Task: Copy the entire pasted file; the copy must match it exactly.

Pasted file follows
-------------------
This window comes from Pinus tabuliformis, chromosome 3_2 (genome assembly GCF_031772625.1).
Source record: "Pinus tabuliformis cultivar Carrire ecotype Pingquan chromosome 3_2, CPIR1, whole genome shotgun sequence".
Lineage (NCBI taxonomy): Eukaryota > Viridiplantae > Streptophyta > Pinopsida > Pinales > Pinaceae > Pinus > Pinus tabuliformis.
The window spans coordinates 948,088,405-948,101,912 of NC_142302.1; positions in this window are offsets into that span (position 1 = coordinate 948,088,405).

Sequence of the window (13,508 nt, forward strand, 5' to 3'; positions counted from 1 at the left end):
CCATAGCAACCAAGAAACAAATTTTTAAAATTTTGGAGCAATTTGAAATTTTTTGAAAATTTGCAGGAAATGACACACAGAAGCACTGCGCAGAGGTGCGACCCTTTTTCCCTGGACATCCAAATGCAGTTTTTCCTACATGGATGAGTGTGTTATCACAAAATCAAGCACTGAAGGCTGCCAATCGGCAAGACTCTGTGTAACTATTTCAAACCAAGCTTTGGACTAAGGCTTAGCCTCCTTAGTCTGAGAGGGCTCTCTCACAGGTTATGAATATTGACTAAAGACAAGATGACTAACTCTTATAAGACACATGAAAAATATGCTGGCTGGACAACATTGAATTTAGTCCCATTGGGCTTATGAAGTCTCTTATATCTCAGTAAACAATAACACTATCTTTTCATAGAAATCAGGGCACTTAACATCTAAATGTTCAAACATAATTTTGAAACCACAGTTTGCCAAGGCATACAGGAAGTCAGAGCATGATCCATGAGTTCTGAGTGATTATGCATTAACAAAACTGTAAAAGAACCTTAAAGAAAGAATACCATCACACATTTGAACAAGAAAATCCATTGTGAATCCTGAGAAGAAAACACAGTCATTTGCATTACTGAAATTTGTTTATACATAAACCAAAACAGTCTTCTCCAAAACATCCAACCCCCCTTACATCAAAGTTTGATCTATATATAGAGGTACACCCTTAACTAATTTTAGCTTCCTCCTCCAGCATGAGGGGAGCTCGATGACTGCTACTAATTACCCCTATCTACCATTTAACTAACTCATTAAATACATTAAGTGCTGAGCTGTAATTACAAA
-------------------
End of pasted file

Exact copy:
This window comes from Pinus tabuliformis, chromosome 3_2 (genome assembly GCF_031772625.1).
Source record: "Pinus tabuliformis cultivar Carrire ecotype Pingquan chromosome 3_2, CPIR1, whole genome shotgun sequence".
Lineage (NCBI taxonomy): Eukaryota > Viridiplantae > Streptophyta > Pinopsida > Pinales > Pinaceae > Pinus > Pinus tabuliformis.
The window spans coordinates 948,088,405-948,101,912 of NC_142302.1; positions in this window are offsets into that span (position 1 = coordinate 948,088,405).

Sequence of the window (13,508 nt, forward strand, 5' to 3'; positions counted from 1 at the left end):
CCATAGCAACCAAGAAACAAATTTTTAAAATTTTGGAGCAATTTGAAATTTTTTGAAAATTTGCAGGAAATGACACACAGAAGCACTGCGCAGAGGTGCGACCCTTTTTCCCTGGACATCCAAATGCAGTTTTTCCTACATGGATGAGTGTGTTATCACAAAATCAAGCACTGAAGGCTGCCAATCGGCAAGACTCTGTGTAACTATTTCAAACCAAGCTTTGGACTAAGGCTTAGCCTCCTTAGTCTGAGAGGGCTCTCTCACAGGTTATGAATATTGACTAAAGACAAGATGACTAACTCTTATAAGACACATGAAAAATATGCTGGCTGGACAACATTGAATTTAGTCCCATTGGGCTTATGAAGTCTCTTATATCTCAGTAAACAATAACACTATCTTTTCATAGAAATCAGGGCACTTAACATCTAAATGTTCAAACATAATTTTGAAACCACAGTTTGCCAAGGCATACAGGAAGTCAGAGCATGATCCATGAGTTCTGAGTGATTATGCATTAACAAAACTGTAAAAGAACCTTAAAGAAAGAATACCATCACACATTTGAACAAGAAAATCCATTGTGAATCCTGAGAAGAAAACACAGTCATTTGCATTACTGAAATTTGTTTATACATAAACCAAAACAGTCTTCTCCAAAACATCCAACCCCCCTTACATCAAAGTTTGATCTATATATAGAGGTACACCCTTAACTAATTTTAGCTTCCTCCTCCAGCATGAGGGGAGCTCGATGACTGCTACTAATTACCCCTATCTACCATTTAACTAACTCATTAAATACATTAAGTGCTGAGCTGTAATTACAAA